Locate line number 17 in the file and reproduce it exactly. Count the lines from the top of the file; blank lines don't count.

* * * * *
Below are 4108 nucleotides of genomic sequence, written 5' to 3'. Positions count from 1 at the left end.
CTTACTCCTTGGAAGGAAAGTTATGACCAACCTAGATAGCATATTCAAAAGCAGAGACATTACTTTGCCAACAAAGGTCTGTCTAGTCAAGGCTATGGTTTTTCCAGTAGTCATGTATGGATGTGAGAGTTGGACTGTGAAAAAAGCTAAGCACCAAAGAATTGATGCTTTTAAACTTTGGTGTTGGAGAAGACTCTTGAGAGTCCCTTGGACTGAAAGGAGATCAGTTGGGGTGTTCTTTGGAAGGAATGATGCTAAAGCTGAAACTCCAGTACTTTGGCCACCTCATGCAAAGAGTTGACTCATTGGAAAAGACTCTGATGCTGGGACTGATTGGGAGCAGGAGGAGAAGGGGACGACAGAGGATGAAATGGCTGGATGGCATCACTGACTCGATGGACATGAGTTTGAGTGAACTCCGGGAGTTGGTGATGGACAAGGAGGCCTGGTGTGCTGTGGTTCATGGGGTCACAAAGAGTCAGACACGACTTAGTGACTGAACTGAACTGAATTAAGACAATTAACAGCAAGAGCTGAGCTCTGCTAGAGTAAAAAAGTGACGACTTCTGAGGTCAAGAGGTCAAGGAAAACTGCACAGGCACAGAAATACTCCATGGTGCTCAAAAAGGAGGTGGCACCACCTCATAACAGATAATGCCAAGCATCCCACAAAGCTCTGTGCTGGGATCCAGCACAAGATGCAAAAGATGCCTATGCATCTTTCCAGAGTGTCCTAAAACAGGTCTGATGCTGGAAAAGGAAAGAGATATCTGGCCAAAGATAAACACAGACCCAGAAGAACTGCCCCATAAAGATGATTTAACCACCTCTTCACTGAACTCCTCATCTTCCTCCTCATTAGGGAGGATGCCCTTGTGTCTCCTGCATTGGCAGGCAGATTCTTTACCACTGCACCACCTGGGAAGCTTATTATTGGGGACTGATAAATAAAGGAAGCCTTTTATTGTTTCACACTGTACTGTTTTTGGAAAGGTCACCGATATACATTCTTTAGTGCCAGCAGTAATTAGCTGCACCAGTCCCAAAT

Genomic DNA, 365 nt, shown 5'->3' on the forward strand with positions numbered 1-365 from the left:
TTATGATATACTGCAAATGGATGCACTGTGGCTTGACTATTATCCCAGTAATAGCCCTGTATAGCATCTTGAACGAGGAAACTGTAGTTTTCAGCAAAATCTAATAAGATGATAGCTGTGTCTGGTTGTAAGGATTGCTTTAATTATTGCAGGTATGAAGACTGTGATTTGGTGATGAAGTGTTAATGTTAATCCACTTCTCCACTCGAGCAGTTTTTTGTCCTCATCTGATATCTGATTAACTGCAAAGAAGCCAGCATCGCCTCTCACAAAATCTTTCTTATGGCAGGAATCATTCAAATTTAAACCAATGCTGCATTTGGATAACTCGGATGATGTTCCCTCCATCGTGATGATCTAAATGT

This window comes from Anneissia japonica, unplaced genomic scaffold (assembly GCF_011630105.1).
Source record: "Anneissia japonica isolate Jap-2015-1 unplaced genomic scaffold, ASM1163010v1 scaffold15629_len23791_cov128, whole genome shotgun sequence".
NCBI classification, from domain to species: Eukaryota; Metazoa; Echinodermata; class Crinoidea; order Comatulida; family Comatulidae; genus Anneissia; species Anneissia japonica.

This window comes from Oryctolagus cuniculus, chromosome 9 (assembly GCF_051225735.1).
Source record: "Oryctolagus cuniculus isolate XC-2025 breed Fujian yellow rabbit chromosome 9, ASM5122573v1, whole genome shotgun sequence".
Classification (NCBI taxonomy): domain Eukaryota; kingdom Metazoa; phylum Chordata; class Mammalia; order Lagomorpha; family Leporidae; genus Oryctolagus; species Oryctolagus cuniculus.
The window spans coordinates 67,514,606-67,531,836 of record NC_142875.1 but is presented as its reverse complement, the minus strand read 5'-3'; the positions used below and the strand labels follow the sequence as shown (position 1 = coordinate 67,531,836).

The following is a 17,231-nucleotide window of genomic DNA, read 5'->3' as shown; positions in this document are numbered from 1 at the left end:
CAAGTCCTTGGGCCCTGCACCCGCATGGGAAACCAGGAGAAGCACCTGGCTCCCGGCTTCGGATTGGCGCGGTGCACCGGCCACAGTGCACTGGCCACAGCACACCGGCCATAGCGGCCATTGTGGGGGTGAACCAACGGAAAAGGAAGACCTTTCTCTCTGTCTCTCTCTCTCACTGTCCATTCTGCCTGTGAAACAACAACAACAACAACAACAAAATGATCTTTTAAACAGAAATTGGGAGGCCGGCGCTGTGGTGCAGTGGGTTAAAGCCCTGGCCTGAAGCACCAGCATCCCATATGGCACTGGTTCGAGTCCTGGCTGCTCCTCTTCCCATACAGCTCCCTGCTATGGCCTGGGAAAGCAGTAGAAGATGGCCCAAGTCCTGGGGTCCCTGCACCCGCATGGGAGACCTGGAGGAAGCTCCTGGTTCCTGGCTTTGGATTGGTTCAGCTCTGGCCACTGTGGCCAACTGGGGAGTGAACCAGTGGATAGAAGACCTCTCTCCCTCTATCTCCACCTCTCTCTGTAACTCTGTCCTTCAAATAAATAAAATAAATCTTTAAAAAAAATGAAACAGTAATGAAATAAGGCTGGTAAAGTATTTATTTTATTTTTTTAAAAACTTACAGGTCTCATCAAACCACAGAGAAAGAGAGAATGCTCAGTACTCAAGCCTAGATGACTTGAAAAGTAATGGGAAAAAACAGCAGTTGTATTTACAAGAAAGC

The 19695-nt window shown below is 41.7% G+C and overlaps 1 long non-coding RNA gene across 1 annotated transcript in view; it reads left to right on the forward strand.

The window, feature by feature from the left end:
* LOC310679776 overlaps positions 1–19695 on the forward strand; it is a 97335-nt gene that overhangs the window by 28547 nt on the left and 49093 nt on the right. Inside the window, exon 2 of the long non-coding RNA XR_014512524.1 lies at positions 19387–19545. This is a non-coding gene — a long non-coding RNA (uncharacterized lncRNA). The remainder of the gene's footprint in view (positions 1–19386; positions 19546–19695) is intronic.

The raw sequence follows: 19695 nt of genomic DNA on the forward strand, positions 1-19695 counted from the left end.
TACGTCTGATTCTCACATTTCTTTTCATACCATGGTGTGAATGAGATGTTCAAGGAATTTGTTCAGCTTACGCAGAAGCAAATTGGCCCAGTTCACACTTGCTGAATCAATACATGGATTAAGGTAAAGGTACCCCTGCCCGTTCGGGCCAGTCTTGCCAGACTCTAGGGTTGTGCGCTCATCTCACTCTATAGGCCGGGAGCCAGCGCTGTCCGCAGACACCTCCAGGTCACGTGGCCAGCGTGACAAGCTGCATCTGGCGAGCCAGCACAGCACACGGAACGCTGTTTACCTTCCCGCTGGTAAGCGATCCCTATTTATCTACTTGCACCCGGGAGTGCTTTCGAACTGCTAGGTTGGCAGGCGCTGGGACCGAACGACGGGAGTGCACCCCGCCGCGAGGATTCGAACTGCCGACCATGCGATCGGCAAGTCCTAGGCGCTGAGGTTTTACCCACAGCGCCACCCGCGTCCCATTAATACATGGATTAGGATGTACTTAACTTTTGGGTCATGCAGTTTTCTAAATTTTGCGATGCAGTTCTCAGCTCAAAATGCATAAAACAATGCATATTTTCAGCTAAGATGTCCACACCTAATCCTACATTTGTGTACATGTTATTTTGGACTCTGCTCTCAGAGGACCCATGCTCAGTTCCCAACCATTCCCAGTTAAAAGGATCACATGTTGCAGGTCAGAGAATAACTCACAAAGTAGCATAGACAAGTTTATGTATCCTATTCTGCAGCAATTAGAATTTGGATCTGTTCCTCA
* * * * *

The raw sequence follows: 19695 nt of genomic DNA on the forward strand, positions 1-19695 counted from the left end.